After the capture of Joan of Arc in 1431, legend has it that Beaufort was present to observe some of the heresy trial sessions presided over by Bishop Pierre Cauchon of Beauvais. However, the full record of the trial, which lists all those who took part in her trial on a daily basis shows that he was not there.[12] His sole appearance is on the day of her abjuration (26 May 1431). The formal record does not include Beaufort's presence at her execution but legend has it that he wept as he viewed the horrible scene as she was burned at the stake. This legend derives from what is now known as the Rehabilitation Trial of Joan of Arc which culminated in an examination of numerous witnesses in 1455 and 1456 in which one of the 27 Articles of Enquiry was that Joan had died in "such a manner as to draw from all those present, and even from her English enemies, effusions of tears."[13] A number of witnesses at this re-trial inferred or declared his presence including one of the original trial judges, one Andre Marguerie, Canon of Rouen, who asserted that Beaufort had reprimanded his chaplain for complaining that the Bishop of Beauvais's sermon was too favourable to Joan. However, it is not clear to which sermon Marguerie was referring.[13]

In a spirit of contrition and reconciliation, in 1922 a statue of Joan of Arc (carved under the supervision of Sir Ninian Comper) was placed beside the entrance to the Lady Chapel in Winchester Cathedral diagonally facing Cardinal Beaufort's tomb and chantry chapel.[14]

Beaufort continued to be active in English politics for years, fighting with the other powerful advisors to the king.[citation needed] He died on 11 April 1447.[8]

Affair and daughter[edit]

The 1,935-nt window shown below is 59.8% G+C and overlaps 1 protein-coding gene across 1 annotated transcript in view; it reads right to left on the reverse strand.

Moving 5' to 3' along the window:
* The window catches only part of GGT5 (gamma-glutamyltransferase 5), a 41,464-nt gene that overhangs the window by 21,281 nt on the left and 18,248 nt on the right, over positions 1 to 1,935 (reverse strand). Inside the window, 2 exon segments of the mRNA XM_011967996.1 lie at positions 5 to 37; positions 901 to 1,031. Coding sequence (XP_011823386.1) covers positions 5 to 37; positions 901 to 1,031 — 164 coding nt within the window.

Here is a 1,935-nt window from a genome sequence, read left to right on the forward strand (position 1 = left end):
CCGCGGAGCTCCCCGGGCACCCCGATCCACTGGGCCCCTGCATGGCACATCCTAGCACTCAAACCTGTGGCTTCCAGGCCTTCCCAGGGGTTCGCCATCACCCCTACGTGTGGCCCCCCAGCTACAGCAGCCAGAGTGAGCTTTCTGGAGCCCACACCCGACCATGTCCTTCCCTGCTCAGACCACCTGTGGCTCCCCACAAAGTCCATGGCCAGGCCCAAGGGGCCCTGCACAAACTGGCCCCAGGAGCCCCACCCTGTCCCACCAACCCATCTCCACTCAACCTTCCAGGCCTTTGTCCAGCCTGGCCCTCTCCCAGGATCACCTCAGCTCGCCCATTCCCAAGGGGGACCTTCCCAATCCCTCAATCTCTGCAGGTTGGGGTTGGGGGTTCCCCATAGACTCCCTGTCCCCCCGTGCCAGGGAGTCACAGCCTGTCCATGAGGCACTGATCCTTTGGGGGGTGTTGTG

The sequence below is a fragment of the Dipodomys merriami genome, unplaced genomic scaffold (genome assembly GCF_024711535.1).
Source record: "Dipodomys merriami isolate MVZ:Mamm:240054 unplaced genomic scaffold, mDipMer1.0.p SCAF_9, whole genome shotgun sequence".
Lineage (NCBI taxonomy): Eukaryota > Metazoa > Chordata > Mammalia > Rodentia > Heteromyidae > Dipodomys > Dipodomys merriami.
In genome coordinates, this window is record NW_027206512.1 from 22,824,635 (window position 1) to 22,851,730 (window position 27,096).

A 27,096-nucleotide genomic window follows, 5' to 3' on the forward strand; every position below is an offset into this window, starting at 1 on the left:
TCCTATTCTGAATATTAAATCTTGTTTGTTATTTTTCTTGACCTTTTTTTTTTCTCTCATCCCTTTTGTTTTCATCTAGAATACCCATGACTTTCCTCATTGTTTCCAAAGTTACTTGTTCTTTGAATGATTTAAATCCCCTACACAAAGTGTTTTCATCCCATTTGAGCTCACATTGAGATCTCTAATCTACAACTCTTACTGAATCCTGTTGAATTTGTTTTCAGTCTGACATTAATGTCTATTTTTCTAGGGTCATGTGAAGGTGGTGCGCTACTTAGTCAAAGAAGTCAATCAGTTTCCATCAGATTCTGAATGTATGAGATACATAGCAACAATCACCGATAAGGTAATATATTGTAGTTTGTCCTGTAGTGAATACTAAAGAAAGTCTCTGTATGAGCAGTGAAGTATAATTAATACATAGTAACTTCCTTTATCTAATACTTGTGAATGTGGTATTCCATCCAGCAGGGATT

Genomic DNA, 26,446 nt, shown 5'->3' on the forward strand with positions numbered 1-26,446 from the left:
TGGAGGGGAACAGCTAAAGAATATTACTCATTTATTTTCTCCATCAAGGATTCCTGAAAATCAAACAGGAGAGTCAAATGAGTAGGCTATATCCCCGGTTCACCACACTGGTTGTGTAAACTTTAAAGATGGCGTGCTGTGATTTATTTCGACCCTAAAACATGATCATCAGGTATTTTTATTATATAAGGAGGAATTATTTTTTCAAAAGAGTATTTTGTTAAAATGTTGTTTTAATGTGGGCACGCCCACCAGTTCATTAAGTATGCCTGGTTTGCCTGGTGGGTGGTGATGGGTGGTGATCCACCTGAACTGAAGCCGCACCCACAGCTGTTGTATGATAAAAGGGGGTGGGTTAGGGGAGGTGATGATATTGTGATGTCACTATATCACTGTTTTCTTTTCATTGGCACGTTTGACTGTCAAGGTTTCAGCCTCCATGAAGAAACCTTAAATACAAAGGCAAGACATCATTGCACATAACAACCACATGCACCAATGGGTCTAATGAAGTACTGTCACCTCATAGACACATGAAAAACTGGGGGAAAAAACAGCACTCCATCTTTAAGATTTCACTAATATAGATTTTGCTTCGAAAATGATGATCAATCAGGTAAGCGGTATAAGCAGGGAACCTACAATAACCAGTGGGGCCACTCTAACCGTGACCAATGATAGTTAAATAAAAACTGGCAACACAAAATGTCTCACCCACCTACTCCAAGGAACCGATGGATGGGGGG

When Henry was Bishop of Lincoln, he had an illegitimate daughter, Jane Beaufort, with an unknown woman, sometimes thought to be the daughter of Alice Cherleton, Baroness Cherleton: "Henry fathered an illegitimate daughter, Jane Beaufort, in 1402, who some make Alice's daughter. Both Jane and her husband, Sir Edward Stradling, were named in Cardinal Beaufort's will. Their marriage about 1423 brought Sir Edward into the political orbit of his shrewd and assertive father-in-law, to whom he may have owed his appointment as chamberlain of South Wales in December 1423, a position he held until March 1437".[15]


  1. ^ Miranda, Salvador. "Henry Beaufort". The Cardinals of the Holy Roman Church. Archived from the original on 11 March 2016. Retrieved 19 April 2009.
  2. ^ Rosenthal, Joel Thomas (1970). "The Training of an Elite Group: English Bishops in the Fifteenth Century". Transactions of the American Philosophical Society. 60 (5) (New Series ed.): 7. doi:10.2307/1005966. JSTOR 1005966.
  3. ^ Cokayne Complete Peerage Volume XII pp. 40–41
  4. ^ Schofield, Nicholas; Skinner, Gerald (2007). The English Cardinals. Oxford, UK: Family Publications. p. 60. ISBN 978-1-871217-65-0.
  5. ^ Williams, David (1996). British Royalty. London, UK: Cassell. pp. 240–41. ISBN 0-304-34933-X.
  6. ^ Fryde, et al. Handbook of British Chronology p. 256
  7. ^ a b c d Fryde, et al. Handbook of British Chronology p. 87
  8. ^ a b Fryde, et al. Handbook of British Chronology p. 277
  9. ^ Chisholm, Hugh, ed. (1911). "Beaufort, Henry" . Encyclopædia Britannica. Vol. 3 (11th ed.). Cambridge University Press. pp. 586–587.
  10. ^ Griffiths 1981, p. 23.
  11. ^ Harriss, G. L. (1987). "Henry Beaufort, 'Cardinal of England'". Proceedings of the 1986 Harlaxton Symposium: England in the Fifteenth Century. Woodbridge, UK: Paul Watkins Publishing: 123–24.
  12. ^ The Trial of Jeanne d'Arc translated in full by W. P. Barrett,, George Routledge & Sons,1931
  13. ^ a b Pernoud, Regine (1955). The Retrial of Joan of Arc. Translated by J. M. Cohen. Methuen & Co.
  14. ^ Bullen, Michael; Crook, John; Hubbuck, Rodney; Pevsner, Nikolaus (2010). Hampshire: Winchester and the North. Pevsner Architectural Guides: Buildings of England. Yale University Press. p. 390. ISBN 978-0-300-12084-4.
  15. ^ Griffiths, Ralph Alan (1994). Conquerors and Conquered in Medieval Wales. Alan Sutton. ISBN 978-0-7509-0515-2.


Further reading[edit]

Political offices
Preceded by Lord Chancellor
Succeeded by
Preceded by Lord Chancellor
Preceded by Lord Chancellor
Succeeded by
Catholic Church titles
Preceded by Dean of Wells
Succeeded by
Preceded by Bishop of Lincoln
Succeeded by
Preceded by Bishop of Winchester
Succeeded by
Preceded by Cardinal Priest of S. Eusebio
Succeeded by
Academic offices
Preceded by Chancellor of the University of Oxford
Succeeded by